New York State Bar Association
Compensation by law firm, third-party payments
Committee on Professional Ethics
Opinion 934 (9/7/12)
Topic: Compensation of lawyer by law firm; third-party payments
Digest: A law firm may compensate a partner, associate or counsel by making a payment directly to the lawyer or to a professional services corporation as described in Article 15 of the New York General Business Law. A professional services corporation for the practice of law may not have non-lawyer shareholders. Consequently, a law firm may not pay a lawyer’s compensation to a subchapter S corporation with non-lawyer shareholders. A law firm may make payments to a third party at the direction of the lawyer, as long as it does not treat such payment as payment for legal services. Thus, the firm may make payments to a Subchapter S corporation with non-lawyer shareholders, but neither the law firm nor the Subchapter S corporation may mischaracterize the payments as compensation for legal services.
Rules: Rules 1.0(h), 1.5(g), 5.4(a) and (d), 8.4(c).
 May a lawyer who has withdrawn as a partner in a firm, and who remains of counsel to the firm, receive compensation for the lawyer’s legal services by check from the firm to a subchapter S corporation in which the lawyer’s spouse is a shareholder?
 Under Article 15 of the N.Y. Business Corporation Law, N.Y. Bus. Corp. Law § 1503, a New York lawyer, whether practicing as a sole practitioner or in a law firm, may practice law as a professional services corporation. See also Rule 1.0(h)(defining “firm” or “law firm” to include a professional corporation).
 Under § 1503 of the Business Corporation Law, however, a non-lawyer may not own any interest in a professional services corporation authorized to practice law. Thus the subchapter S corporation in this inquiry is not a professional services corporation authorized to practice law. See also Rule 5.4(d)(lawyer shall not practice with or in the form of an entity authorized to practice law for profit, if a nonlawyer owns any interest therein.)  The law firm in this case may have occasion to pay the “of counsel” lawyer either as compensation for legal services rendered or as a return of the lawyer’s capital contribution. If the law firm is willing to make payments to a third party at the direction of an employee — for example to a creditor of the employee or, in this case, to the subchapter S corporation — such a payment would not be prohibited by the Rules. The Rules do not prohibit a law firm from making payments to third parties, as long as they are accounted for properly, and as long as the payment does not constitute an impermissible sharing of a legal fee. Third party payments effectively are the same as payments by the firm to the lawyer with a second payment from the lawyer to the subchapter S corporation.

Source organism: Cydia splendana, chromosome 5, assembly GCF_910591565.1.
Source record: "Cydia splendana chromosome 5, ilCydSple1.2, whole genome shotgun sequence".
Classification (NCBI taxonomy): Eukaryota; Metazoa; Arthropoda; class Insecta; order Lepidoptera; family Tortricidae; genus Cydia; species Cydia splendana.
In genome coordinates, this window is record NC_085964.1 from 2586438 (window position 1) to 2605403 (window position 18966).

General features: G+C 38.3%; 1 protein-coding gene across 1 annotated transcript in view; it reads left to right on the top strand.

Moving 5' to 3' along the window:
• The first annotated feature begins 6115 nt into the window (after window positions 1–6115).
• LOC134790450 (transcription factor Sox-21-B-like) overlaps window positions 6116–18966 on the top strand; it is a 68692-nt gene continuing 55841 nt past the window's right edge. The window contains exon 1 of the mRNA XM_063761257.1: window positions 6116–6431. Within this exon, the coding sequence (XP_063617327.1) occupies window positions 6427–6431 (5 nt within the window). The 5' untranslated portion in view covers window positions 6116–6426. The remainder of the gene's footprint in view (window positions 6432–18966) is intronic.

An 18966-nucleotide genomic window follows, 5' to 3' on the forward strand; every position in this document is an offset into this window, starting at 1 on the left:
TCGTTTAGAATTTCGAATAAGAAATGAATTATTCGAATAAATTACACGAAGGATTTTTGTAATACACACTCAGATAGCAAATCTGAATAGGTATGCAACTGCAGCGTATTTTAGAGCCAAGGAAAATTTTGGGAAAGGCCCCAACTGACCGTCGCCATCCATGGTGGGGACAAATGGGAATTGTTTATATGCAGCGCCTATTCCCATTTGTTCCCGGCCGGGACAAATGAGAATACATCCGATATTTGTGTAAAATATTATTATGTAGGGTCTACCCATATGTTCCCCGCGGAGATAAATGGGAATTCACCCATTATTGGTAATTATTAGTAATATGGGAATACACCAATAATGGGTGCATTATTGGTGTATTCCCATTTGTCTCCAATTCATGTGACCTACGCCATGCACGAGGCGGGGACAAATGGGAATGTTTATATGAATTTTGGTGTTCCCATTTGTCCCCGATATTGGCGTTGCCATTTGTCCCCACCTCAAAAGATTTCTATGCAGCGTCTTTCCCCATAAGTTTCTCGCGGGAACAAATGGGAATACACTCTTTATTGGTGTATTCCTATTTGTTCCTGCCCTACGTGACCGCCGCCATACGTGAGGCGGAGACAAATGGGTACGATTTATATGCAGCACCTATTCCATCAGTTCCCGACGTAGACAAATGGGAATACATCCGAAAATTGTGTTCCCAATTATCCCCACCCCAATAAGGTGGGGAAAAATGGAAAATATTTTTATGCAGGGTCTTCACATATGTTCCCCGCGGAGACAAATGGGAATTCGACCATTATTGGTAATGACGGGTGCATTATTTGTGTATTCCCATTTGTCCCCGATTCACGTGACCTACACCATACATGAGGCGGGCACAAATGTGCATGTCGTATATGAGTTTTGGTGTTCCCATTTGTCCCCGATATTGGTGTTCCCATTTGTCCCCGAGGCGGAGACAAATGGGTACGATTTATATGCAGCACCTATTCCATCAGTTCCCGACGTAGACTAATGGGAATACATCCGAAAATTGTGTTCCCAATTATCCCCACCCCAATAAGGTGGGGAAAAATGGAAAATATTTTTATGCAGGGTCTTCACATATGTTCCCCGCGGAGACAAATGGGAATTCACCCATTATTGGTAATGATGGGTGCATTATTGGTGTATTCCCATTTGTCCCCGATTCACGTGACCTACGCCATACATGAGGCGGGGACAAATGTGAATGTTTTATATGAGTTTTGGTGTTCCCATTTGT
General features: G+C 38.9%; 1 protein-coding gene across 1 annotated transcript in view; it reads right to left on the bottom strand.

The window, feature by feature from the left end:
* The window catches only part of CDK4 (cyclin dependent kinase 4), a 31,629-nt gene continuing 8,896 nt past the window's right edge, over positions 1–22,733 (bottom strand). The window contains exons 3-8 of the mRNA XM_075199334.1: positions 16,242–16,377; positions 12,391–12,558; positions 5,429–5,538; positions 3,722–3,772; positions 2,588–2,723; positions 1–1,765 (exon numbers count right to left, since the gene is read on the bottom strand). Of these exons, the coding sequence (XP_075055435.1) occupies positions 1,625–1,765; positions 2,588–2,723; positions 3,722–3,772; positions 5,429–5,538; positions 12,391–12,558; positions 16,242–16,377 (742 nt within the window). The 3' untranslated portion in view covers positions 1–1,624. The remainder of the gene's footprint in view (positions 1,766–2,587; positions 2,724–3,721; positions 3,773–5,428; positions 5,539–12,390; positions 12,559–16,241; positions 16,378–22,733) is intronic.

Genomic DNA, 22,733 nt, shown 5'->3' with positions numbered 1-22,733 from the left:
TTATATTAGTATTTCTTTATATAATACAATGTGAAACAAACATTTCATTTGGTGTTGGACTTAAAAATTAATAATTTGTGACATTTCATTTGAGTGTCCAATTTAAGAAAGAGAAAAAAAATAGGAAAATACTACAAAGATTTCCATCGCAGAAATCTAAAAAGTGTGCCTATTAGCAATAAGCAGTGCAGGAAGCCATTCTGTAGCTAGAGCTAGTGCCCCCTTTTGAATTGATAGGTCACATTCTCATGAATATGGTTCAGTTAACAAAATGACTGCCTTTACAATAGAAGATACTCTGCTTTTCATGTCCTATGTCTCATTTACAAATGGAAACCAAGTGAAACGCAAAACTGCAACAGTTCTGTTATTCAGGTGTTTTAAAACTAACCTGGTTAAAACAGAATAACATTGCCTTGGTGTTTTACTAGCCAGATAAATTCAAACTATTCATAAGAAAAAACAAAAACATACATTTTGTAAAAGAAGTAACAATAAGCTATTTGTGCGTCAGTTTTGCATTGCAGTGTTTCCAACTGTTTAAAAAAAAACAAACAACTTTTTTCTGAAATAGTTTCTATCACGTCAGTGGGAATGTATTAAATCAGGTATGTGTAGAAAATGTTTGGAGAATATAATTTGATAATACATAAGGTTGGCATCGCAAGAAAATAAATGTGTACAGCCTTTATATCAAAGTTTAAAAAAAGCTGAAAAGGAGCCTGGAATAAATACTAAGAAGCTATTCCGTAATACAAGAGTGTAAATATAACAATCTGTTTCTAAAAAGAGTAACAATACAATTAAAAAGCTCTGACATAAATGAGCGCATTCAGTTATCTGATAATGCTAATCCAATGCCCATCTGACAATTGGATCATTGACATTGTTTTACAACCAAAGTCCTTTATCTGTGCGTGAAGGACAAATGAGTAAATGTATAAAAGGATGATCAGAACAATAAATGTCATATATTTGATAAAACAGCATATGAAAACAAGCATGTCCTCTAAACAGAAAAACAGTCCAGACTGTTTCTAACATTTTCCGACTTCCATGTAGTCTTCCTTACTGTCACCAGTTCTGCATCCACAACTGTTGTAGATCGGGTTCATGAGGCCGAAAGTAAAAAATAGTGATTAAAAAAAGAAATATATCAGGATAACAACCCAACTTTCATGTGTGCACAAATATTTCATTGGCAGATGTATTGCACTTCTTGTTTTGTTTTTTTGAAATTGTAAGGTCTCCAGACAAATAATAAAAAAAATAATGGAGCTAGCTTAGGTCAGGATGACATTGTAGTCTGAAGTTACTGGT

The law firm’s books and records may not mischaracterize the nature of the payments made – that is, as compensation to the lawyer (not the Subchapter S corporation) for services rendered or return of the lawyer’s capital contribution. Similarly, the lawyer, as a shareholder of the subchapter S corporation, may not mischaracterize the nature of the payments to the subchapter S corporation as compensation for legal services. See Rule 8.4(c) (a lawyer or law firm shall not engage in conduct involving dishonesty, fraud, deceit or misrepresentation). A payment for legal services would need to be made to the lawyer or a professional services corporation authorized to practice law in which the lawyer practices.
 A law firm may compensate a lawyer who is a partner, associate or counsel to the firm by making a payment directly to the lawyer or to a professional services corporation as described in Article 15 of the New York Business Corporation Law. Because a professional services corporation authorized to practice law may not have non-lawyer shareholders, the law firm may not treat as compensation a payment that it makes to a Subchapter S corporation in which a non-lawyer is a shareholder. The lawyer may direct the law firm to pay over the lawyer’s compensation to a third party, including a Subchapter S corporation with non-lawyer shareholders, but neither the law firm nor the third party may mischaracterize such payment as a fee for legal services.